Here’s an excerpt from an interview I gave recently, visit to read the whole interview:

Author Q&A: Ross Brown, “Byte-Sized Television”

April 26th, 2011 in Author Q&A by Debra Eckerling

Ross Brown is the author of Byte Sized TV: Create Your Own TV Series for the Internet, published by Michael Wiese Productions. He has written and produced more than 300 episodes of network television and has created series for ABC, CBS and the WB. Brown is currently an Assistant Professor at the Dodge College of Film and Media Arts at Chapman University where he teaches TV writing and production.

Read Ross Brown’s Expert Article on Writing a TV Spec.


What inspired you to write Byte-Sized Television?
I teach in the film school at Chapman University. In late 2006 the Dean asked if I could teach an experimental class in “creating short videos for iPods and the Internet.” I had been thinking along the same lines and even had a name in mind for the course: “Byte-Sized Television.” But when I went looking for a text for the class, I found that despite the explosion of user-generated video on the Internet, especially YouTube, there was no book dedicated to creating short-form series for the Web. The class quickly became part of the regular curriculum, but still no book. It just felt like I was a character in L.A. Story and the giant Freeway Sign was flashing a message at me that read WRITE THE BOOK YOURSELF. So I did. YouTube is now the fourth most popular website on the planet and still my book is the only one dedicated to creating Web Series.

What was your process for writing it? Getting it published?
I pitched the idea to a well-known publisher of film and TV books. The editor was intrigued and asked for a table of contents and sample chapter. I delivered these, then waited … and waited … and waited. Finally, after six months, the editor confessed that her sales staff had doubts that the Internet generation would buy a book. So I asked a teaching colleague who had published with Michael Wiese Productions to introduce me to them. He did, they asked for the TOC and sample chapter, I sent them and had an offer within a week. I wrote the book over the course of about a year.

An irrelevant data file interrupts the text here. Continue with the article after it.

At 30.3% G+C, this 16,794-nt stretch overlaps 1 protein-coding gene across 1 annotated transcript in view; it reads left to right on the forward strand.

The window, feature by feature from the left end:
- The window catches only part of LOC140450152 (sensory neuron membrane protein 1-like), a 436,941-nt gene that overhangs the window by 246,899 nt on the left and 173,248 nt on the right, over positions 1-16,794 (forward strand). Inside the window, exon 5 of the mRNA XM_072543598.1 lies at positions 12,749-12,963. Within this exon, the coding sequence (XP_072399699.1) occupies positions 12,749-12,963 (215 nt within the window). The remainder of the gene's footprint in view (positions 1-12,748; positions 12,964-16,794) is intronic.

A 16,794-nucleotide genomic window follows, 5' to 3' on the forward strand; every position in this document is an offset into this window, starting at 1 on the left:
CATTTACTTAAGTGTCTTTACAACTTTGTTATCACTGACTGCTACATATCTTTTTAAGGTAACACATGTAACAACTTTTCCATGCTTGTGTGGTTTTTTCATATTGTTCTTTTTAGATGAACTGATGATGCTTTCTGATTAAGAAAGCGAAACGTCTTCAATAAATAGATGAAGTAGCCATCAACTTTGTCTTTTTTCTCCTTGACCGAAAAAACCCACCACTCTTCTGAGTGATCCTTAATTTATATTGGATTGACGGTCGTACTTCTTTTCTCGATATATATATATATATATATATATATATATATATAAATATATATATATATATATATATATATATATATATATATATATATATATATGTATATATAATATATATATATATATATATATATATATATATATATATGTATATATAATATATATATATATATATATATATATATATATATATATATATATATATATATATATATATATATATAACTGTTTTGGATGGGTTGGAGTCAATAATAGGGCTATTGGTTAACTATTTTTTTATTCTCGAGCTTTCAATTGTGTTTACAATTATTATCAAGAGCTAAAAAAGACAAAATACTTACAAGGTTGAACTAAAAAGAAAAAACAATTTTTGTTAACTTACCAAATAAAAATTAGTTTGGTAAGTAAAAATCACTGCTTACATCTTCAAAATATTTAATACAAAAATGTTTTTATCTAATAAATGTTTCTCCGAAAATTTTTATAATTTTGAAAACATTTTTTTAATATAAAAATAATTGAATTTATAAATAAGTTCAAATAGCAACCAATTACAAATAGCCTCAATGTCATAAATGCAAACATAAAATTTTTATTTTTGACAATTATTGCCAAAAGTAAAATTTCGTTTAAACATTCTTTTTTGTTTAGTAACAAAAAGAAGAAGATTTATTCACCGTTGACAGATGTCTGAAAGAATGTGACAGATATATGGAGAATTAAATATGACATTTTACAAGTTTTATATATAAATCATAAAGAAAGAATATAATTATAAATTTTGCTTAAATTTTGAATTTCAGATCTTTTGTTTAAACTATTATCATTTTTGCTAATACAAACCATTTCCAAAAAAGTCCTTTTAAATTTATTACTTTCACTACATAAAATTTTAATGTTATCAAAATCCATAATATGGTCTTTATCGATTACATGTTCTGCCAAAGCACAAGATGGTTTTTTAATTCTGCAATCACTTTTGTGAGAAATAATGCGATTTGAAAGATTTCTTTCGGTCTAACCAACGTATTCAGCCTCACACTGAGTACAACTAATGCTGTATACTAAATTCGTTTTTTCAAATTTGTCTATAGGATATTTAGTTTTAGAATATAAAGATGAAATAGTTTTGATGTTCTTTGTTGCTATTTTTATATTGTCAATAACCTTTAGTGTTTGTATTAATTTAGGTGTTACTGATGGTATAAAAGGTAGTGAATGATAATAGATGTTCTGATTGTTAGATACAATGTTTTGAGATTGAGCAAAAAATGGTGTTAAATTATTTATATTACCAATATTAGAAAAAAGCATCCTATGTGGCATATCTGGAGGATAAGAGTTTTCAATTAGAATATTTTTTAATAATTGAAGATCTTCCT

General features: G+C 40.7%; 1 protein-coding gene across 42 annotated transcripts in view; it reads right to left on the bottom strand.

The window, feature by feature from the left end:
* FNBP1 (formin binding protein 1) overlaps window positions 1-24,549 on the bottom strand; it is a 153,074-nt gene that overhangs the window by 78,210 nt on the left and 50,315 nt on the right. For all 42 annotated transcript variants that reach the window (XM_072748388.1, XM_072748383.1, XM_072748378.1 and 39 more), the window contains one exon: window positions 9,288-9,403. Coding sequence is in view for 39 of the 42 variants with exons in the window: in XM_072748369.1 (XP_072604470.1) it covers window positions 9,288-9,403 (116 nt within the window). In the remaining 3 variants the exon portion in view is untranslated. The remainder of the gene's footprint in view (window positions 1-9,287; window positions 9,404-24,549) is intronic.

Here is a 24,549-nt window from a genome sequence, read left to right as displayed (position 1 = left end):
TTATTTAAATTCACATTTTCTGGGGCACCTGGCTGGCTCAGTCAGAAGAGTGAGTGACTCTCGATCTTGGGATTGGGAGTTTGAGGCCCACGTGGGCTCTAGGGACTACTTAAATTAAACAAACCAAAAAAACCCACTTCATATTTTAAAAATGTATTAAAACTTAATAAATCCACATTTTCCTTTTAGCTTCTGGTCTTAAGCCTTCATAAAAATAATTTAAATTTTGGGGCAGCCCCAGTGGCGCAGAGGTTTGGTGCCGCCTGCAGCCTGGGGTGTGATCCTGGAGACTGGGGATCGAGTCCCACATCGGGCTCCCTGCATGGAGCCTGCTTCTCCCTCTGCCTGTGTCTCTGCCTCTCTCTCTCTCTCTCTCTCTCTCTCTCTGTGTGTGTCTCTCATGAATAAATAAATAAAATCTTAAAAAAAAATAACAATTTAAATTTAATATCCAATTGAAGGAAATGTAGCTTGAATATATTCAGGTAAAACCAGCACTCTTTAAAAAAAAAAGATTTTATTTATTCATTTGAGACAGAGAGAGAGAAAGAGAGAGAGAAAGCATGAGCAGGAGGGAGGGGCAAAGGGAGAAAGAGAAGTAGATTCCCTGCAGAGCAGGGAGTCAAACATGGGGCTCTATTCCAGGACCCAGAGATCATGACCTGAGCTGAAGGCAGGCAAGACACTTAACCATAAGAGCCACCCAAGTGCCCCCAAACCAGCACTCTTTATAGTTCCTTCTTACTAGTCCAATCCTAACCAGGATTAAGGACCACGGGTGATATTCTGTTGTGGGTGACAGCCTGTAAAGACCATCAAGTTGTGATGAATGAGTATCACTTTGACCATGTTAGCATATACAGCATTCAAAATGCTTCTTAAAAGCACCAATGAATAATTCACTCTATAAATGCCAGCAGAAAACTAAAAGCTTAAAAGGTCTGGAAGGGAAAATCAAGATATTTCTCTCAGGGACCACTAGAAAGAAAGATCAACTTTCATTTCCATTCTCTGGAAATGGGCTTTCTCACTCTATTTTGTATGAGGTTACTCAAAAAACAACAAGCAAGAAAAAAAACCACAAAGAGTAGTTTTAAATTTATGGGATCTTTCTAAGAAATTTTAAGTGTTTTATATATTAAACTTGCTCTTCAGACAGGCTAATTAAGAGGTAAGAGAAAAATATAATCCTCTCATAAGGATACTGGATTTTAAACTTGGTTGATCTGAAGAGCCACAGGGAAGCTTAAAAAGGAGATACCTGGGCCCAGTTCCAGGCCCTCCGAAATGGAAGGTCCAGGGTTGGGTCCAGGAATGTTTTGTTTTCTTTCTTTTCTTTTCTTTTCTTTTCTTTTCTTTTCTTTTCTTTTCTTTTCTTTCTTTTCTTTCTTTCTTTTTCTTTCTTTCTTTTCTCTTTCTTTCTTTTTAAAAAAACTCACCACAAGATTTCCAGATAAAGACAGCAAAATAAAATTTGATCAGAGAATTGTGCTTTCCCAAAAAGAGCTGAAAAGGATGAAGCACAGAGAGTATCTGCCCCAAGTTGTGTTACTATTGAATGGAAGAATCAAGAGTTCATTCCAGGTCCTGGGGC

Researching “the world of web series” was a challenge as it changed faster than I could write. But the fundamentals of story and character and visual storytelling weren’t changing—just the online marketplace and how these storytelling principals were being incorporated into the short form. So I decided to use examples of the storytelling principals from both the Web and traditional film and TV, and agreed with the publisher to update the marketplace segment on a regular basis via my website

What is your favorite part of being a writer? The greatest challenge?
I love creating worlds and characters and stories out of thin air … or at least out of the thin air that resides beneath my thinning hair. Then, to have an audience immerse themselves in that world you’ve created and be entertained or moved by your creation—well, that is a genuine thrill. It’s like someone telling you how great they think your children are.

The greatest challenge is staying disciplined, continuing to write and create on a regular basis despite 1) the other demands on your time, and 2) the unavoidable fact that rejection is more common than publication or purchase of your work. You have to believe in yourself and keep working at it. My book is a perfect example: I heard “no” first and had to keep looking to find the person willing to say “yes.”

Why someone should consider creating a web series?
In a word: OPPORTUNITY. The opportunity to have your work seen by a wide audience without having to wait for a studio or network to greenlight your project. The opportunity to maintain creative control—again, you are in charge, not the suits. The opportunity to see your vision executed, not just on the page, but on the screen. And for those just breaking into the world of film and TV, the opportunity to be a creative voice rather than a production assistant hoping to get the chance to be creative five, ten or fifteen years down the road.